After more than 50 years of estrangement, renewed diplomatic relations between the United States and Cuba has been celebrated around the world. But one issue still remains a major challenge – the status of the U.S. Guantanamo Naval Base in Guantanamo Bay, Cuba.
Cuba’s Foreign Minister Bruno Rodriguez, said on July 20 – the day the Cuban Embassy reopened in Washington – that the United States must respect Cuba by returning Guantanamo Bay. Cubans consider it “occupied territory” since the U.S. laid claim to it more than 100 years ago. The U.S. continues to imprison 116 suspected al-Qaida detainees at the GITMO detention facility. Here are some basic details about the naval base, also known as GITMO, that you may not know:
1. It’s 45 square miles
The base covers land and water on the southeastern end of Cuba and is the oldest overseas U.S. Naval Base. Since January 2002, the base it’s also housed a military prison, the Guantanamo Bay detention camp for combatants captured in Afghanistan, Iraq and other places.
2. How did the U.S. get Guantanamo?
In April 1898, the United States intervened in the Cuban War of Independence against Spain, sparking the Spanish-American War. At the end of the war three months later, the United States was put in control of several overseas territories, including Cuba.
In 1903, the U.S. approved the Platt Amendment (named after Senator Orville Platt of Connecticut) — a treaty between the U.S. and Cuba aimed at protecting Cuba’s independence from foreign intervention. The Amendment allowed for extensive U.S. involvement in Cuban international and domestic affairs for the enforcement of Cuban independence. Cubans reluctantly included the amendment, which virtually made Cuba a U.S. protectorate, in their constitution, according to the National Archives.
3. The U.S. lease to Guantanamo lasts… Forever
The Platt Amendment (above) stipulated the conditions for U.S. intervention in Cuban affairs and permitted the United States to lease or buy lands for the purpose of the establishing naval bases and coaling stations in Cuba, according to research by the National Archives.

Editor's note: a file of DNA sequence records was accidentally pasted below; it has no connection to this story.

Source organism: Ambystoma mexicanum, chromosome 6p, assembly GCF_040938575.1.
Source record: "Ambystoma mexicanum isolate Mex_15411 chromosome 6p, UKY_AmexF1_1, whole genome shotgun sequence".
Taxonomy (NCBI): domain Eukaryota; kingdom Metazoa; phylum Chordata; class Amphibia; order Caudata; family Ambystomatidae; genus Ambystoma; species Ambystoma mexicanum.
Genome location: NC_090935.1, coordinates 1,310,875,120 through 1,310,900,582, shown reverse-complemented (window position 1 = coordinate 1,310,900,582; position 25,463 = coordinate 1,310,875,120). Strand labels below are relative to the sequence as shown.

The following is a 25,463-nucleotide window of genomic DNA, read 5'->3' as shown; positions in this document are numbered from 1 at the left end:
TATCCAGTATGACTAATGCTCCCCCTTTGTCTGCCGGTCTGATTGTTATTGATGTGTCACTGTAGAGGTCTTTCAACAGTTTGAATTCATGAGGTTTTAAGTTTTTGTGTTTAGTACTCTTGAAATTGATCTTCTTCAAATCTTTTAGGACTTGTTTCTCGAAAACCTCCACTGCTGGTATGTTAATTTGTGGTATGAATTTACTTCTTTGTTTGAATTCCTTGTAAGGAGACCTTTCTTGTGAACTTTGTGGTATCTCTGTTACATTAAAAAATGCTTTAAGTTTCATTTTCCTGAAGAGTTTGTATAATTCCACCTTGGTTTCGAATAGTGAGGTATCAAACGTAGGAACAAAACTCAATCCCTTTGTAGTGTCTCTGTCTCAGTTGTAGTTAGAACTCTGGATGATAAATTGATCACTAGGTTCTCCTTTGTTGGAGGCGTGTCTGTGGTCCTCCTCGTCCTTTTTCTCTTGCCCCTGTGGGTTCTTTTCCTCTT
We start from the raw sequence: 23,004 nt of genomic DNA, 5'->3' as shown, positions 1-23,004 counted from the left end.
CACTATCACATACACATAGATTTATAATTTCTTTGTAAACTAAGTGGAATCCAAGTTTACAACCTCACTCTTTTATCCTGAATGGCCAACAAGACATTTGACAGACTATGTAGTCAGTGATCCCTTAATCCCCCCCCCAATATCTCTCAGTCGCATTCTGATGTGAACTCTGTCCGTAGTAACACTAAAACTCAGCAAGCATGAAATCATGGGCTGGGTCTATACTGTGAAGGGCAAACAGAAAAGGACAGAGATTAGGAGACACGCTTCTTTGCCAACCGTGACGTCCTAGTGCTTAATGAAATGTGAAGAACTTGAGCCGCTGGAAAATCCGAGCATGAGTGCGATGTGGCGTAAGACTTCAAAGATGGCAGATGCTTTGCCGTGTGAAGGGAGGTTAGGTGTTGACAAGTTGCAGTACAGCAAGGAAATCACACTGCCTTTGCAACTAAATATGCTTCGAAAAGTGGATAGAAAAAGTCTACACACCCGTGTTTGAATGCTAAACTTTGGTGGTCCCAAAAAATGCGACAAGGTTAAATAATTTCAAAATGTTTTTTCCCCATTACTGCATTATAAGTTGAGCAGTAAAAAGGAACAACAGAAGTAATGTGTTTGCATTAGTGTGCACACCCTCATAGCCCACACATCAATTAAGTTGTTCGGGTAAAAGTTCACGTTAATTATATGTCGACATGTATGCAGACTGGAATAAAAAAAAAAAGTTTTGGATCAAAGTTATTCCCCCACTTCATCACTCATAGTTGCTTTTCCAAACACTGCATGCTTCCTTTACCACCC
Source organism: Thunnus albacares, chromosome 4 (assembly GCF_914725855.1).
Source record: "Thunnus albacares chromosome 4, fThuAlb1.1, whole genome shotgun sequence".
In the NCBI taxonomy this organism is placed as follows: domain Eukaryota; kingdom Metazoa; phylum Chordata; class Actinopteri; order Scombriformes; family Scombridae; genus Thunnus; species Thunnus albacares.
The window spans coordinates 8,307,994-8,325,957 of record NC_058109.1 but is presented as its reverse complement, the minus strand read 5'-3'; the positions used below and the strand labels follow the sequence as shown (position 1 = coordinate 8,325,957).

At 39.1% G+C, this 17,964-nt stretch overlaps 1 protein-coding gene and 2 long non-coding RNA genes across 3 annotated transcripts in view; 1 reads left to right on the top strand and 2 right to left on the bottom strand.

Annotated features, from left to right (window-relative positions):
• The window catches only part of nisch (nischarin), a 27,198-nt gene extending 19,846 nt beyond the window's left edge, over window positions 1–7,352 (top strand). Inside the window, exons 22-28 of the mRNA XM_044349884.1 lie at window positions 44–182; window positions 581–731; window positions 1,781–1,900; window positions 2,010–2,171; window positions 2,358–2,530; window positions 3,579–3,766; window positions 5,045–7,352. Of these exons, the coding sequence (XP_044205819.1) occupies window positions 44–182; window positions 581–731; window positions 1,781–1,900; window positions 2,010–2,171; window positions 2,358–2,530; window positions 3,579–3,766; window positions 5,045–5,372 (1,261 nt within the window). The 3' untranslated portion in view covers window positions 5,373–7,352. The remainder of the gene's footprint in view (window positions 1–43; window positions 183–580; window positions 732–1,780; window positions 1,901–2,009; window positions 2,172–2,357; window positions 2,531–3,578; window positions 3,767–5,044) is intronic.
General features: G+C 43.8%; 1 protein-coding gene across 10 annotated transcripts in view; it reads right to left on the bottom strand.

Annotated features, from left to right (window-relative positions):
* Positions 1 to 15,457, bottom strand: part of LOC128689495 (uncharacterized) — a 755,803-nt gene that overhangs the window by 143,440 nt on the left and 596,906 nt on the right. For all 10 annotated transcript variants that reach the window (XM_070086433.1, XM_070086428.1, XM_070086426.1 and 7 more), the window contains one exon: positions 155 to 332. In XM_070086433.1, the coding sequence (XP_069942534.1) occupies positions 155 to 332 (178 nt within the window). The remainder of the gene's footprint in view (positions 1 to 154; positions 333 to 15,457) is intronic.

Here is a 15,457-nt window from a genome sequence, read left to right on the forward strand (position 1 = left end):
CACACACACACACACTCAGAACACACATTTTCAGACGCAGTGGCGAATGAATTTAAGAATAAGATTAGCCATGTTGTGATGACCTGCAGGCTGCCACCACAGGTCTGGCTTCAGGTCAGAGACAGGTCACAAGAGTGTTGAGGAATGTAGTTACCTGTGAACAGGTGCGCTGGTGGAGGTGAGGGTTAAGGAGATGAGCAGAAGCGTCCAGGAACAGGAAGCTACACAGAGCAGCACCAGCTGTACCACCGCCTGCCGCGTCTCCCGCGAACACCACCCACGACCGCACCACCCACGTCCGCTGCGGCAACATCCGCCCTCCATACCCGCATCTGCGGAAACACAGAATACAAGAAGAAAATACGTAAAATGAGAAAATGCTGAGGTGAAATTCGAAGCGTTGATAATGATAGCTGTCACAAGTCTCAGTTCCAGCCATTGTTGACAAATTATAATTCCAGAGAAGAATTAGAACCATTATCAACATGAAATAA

Specifically, Article III of the amendment required that the government of Cuba consent to the right of the United States to intervene in Cuban affairs for “the preservation of Cuban independence, the maintenance of a government adequate for the protection of life, property, and individual liberty, and for discharging the obligations with respect to Cuba imposed by the Treaty of Paris on the United States, now to be assumed and undertaken by the Government of Cuba.”
The Platt Amendment supplied the terms under which the United States intervened in Cuban affairs in 1906, 1912, 1917, and 1920.
By 1934, rising Cuban nationalism and widespread criticism of the Platt Amendment resulted in its repeal as part of Franklin D. Roosevelt’s Good Neighbor policy toward Latin America. The United States, however, retained its lease on Guantánamo Bay, where a naval base was established.
4. How much is the rent?
Under the The Cuban–American Treaty Guantanamo land was leased for $2,000 a year in U.S. gold coin.
In 1938, that was modified to $4,085 per year. So far, Cuba has not cashed any of the U.S. checks (with the exception of one that was cashed by accident in 1959) because it doesn’t recognize the U.S. lease.
5. How many Cubans call Guantanamo home?
According to United Nations data, 217,365 Cubans live in Guantanamo. There are currently 7,500 Americans stationed at the Guantanamo Bay Navy Base.
6. How many people have been detained at the Guantanamo Bay Detention Camp?
There have been 779 prisoners held at Guantanamo prison opened on January 11, 2002. Currently 116 remain at the detention camp.
7. What’s next for the base?
In 2009, President Obama issued an executive order to “promptly close detention facilities at Guantanamo” promising it would happen within a year. Now, less than 18 months before he leaves office, Obama and his administration are involved in renewed efforts to close it.